Gulf seafood industry still smeared by suspicion

Wednesday will mark one year since the explosion that led to the nation's worst oil spill.

Nearly 200 million gallons gushed from BP's well. Experts say most of it's now gone from the Gulf of Mexico. In an Associated Press survey, more than three-dozen researchers rate the Gulf's overall health at 68, on a scale of 1 to 100, just a few points below the 71 it was before the spill.


EMPIRE, La - The scientists are encouraged, but those who live and work on the Gulf Coast may need more convincing, CBS News correspondent Mark Strassmann reports.

Take Louisiana oyster farmers. Last year, their catch plunged by more than half with the smallest harvest since 1966 -- and they've yet to win back many customers they lost after the spill.

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For Gulf seafood, the perception problem begins right at the water's edge.

CBS News first met Dean Blanchard last May. On Grand Isle, La., his company's the Gulf's largest shrimp processor. Now Karen Hopkins, his own bookkeeper, refuses to eat the day's catch.

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"They don't look the same; they don't smell the same," said Hopkins. "I won't eat it. I won't feed it to my family, and I recommend that no one eats it."

Many Americans who eat seafood agree: BP oil and Gulf water still don't mix.

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In a recent GNO Inc. survey of national restaurants, half of all customers had unfavorable views of Gulf seafood, despite government assurances.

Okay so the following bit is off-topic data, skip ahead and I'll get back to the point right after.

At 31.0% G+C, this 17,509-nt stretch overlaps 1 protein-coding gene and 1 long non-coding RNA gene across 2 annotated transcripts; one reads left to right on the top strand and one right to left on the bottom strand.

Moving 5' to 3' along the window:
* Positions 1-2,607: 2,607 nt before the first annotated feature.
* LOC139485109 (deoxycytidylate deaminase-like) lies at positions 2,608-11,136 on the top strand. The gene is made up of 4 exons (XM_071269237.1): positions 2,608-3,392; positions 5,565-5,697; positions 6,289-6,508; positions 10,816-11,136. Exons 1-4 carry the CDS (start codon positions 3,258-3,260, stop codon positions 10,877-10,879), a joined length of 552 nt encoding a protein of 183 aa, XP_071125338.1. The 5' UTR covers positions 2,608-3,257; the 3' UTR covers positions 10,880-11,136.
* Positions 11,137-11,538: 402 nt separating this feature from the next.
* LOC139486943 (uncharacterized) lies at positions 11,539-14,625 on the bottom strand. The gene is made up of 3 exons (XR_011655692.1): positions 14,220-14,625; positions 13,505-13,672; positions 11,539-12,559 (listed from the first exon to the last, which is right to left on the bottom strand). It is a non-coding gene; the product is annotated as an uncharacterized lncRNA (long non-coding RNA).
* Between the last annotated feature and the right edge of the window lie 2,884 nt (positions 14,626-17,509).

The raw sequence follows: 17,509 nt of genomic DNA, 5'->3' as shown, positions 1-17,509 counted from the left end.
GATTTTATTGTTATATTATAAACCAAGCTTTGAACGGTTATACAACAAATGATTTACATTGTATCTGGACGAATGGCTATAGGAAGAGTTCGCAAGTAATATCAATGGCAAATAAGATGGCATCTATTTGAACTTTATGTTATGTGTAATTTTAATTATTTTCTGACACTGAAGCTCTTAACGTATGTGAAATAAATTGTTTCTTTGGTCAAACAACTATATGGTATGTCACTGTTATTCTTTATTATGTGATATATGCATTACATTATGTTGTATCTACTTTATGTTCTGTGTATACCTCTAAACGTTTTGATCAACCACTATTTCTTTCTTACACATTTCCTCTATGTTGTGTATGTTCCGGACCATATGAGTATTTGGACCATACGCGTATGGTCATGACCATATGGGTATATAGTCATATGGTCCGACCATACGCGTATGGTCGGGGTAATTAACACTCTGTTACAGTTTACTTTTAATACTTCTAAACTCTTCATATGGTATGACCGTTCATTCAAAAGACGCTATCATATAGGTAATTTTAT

In a Mississippi lab, government scientists test Gulf fish from the spill zone for 12 hydrocarbons, known carcinogens, found in oil.

Ten-thousand fish were tested there since last April. No red flags.

"We are not aware of even one piece of tainted seafood making it into the marketplace," said Eric Schwabb, an assistant administrator of the National Oceanic and Atmospheric Administration.

But professor Jim Cowan is troubled by dozens of diseased red snapper sent to him by worried Gulf fishermen.

The Louisiana State University oceanographer blames bacterial infections on an unknown toxin and in 20 years of studying Gulf fish has never seen before.

"It's too much of a coincidence for it to be not related to the spill, somehow, someway," Cowan said.

That sort of finding makes many consumers question all Gulf seafood.

Perception's the issue for Louisiana's oystermen. Roughly half their oyster beds were killed during last year's disaster. The rest are ready for market - if there was a market.

Mitch Jurisich wants customers. Last summer, the third-generation oysterman said his grounded fleet was losing $30,000 a week.

His oysters -- never touched by oil -- are still smeared by suspicion.

"We're still tainted; we're still stained," said Jurisich. "The product is clean. It's safe. It's ready to go. People just need to eat it."

The fishermen want to get back in the water. That's where Jurisich plans to spend Wednesday's spill anniversary, filling his first oyster orders since last June.

Between then and now, some fishermen have survived with their six-month survival money from BP, and they're either putting in a claim for long-term damages or suing for the rest. But if this summer doesn't go well, a lot fewer boats will be on the water next year.

  • Mark Strassmann

    Mark Strassmann was named CBS News Transportation correspondent in August 2011. He has been a CBS News correspondent since January 2001, and is based in the Atlanta bureau.

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